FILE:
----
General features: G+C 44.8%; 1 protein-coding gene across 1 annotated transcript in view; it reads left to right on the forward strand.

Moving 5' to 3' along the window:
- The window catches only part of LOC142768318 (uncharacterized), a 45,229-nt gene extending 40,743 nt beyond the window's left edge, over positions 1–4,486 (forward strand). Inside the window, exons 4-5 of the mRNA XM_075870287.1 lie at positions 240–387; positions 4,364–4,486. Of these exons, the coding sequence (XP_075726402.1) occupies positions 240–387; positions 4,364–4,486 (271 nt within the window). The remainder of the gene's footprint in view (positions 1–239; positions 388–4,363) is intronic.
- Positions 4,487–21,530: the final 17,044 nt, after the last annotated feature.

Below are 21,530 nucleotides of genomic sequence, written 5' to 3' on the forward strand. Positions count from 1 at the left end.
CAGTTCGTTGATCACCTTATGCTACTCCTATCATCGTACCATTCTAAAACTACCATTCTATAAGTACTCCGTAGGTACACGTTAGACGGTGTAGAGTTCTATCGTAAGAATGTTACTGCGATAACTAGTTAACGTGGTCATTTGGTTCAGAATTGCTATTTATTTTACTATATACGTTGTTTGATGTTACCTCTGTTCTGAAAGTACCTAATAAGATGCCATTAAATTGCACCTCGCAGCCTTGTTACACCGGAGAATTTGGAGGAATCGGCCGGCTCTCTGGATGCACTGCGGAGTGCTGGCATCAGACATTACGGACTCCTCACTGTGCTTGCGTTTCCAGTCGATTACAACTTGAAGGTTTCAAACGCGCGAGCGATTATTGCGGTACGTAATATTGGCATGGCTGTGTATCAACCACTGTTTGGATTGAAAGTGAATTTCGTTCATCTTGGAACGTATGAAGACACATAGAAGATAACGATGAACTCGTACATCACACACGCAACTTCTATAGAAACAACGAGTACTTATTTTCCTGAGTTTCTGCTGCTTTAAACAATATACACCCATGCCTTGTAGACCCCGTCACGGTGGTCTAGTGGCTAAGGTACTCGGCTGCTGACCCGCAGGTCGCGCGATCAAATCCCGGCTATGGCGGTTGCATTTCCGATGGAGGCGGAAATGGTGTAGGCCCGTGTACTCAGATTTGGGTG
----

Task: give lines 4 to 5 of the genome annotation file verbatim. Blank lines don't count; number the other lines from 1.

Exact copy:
- Positions 4,487–21,530: the final 17,044 nt, after the last annotated feature.

Below are 21,530 nucleotides of genomic sequence, written 5' to 3' on the forward strand. Positions count from 1 at the left end.